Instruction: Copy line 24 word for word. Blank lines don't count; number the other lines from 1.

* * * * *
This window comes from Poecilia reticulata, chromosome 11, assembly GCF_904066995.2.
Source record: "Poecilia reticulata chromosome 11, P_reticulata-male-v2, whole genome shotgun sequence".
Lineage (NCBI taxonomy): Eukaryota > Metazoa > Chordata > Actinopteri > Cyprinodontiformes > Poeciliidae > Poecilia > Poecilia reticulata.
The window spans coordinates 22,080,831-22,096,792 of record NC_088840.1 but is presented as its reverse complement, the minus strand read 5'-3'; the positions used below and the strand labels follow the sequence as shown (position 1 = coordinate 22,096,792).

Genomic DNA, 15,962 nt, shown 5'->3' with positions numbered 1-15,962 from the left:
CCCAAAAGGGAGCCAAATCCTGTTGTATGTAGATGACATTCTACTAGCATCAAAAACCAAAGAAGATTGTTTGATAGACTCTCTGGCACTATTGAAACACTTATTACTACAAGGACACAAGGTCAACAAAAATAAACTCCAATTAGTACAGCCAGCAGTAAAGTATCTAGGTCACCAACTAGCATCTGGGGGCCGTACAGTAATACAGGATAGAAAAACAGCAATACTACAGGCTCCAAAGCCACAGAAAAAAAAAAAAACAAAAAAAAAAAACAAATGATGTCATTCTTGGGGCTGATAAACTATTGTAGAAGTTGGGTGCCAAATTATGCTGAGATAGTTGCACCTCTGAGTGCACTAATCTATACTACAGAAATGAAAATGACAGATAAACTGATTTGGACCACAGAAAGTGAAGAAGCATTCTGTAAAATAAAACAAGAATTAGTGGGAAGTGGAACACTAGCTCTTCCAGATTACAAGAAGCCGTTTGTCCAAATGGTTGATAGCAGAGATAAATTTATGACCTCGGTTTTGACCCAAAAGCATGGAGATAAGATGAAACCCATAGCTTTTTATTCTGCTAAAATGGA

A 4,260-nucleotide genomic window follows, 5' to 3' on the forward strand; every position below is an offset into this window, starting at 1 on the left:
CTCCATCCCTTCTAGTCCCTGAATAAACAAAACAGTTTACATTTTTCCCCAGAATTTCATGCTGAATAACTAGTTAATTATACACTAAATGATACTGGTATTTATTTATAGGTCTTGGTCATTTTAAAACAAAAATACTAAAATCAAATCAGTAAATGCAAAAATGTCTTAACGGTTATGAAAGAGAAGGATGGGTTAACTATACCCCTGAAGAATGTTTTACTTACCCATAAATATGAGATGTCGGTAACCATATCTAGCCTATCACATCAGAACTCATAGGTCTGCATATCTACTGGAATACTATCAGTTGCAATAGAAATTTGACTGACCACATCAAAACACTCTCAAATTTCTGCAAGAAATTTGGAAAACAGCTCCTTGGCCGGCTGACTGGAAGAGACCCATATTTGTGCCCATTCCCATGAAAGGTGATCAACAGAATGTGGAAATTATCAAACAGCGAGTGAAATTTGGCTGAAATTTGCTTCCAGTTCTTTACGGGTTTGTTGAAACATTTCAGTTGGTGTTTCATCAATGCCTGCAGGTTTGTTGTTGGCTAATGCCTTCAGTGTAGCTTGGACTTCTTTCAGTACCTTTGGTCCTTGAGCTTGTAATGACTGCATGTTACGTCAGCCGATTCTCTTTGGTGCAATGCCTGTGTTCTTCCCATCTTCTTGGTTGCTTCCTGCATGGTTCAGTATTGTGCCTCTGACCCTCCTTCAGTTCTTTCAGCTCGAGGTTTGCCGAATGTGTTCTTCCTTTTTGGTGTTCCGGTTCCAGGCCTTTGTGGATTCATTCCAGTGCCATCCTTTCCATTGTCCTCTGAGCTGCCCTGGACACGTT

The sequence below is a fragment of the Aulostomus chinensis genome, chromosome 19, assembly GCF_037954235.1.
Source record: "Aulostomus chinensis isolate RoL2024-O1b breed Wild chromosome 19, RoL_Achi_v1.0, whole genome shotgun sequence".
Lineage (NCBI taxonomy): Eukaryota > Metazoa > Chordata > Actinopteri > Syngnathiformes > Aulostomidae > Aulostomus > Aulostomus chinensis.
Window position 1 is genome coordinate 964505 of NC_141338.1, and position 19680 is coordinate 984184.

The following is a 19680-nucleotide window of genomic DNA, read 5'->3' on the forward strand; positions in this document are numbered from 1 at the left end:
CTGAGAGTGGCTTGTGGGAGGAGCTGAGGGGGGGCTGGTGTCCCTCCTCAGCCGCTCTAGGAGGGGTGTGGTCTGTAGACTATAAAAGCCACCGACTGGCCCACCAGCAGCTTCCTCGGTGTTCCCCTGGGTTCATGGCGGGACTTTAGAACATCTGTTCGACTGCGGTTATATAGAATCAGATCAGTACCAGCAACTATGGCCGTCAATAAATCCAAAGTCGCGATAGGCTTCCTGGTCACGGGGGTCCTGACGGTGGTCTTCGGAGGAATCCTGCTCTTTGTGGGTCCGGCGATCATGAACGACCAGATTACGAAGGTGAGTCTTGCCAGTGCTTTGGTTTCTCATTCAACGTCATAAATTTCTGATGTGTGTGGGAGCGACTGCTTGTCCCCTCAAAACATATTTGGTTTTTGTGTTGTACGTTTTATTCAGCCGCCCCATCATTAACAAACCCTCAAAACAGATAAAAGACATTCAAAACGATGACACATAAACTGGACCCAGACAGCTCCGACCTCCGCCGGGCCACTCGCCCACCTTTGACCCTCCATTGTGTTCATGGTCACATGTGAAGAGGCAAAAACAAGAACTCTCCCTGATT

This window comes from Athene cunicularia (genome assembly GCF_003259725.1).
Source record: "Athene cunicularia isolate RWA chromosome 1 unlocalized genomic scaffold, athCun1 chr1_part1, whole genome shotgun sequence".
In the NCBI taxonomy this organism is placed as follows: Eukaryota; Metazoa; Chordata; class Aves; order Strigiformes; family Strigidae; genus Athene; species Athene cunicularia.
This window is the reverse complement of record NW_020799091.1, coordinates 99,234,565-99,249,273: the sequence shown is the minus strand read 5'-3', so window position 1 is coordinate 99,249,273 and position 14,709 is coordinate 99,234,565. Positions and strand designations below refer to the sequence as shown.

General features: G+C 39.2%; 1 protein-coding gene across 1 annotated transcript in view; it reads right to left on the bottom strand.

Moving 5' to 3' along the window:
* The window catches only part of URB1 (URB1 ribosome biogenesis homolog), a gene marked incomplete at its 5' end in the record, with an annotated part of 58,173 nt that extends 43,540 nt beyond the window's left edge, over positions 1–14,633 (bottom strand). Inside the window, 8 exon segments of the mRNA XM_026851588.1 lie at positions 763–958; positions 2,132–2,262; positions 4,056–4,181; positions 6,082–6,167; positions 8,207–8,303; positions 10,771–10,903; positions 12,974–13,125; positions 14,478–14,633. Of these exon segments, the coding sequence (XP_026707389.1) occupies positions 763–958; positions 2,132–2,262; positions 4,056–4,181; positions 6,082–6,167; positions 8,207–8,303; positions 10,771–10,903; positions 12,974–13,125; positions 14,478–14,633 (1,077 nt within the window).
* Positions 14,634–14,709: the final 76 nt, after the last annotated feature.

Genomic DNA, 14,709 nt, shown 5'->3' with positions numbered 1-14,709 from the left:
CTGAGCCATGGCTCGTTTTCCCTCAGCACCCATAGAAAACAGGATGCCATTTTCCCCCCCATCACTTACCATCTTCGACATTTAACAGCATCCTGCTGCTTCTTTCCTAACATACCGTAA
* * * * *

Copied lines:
CTGAGCCATGGCTCGTTTTCCCTCAGCACCCATAGAAAACAGGATGCCATTTTCCCCCCCATCACTTACCATCTTCGACATTTAACAGCATCCTGCTGCTTCTTTCCTAACATACCGTAA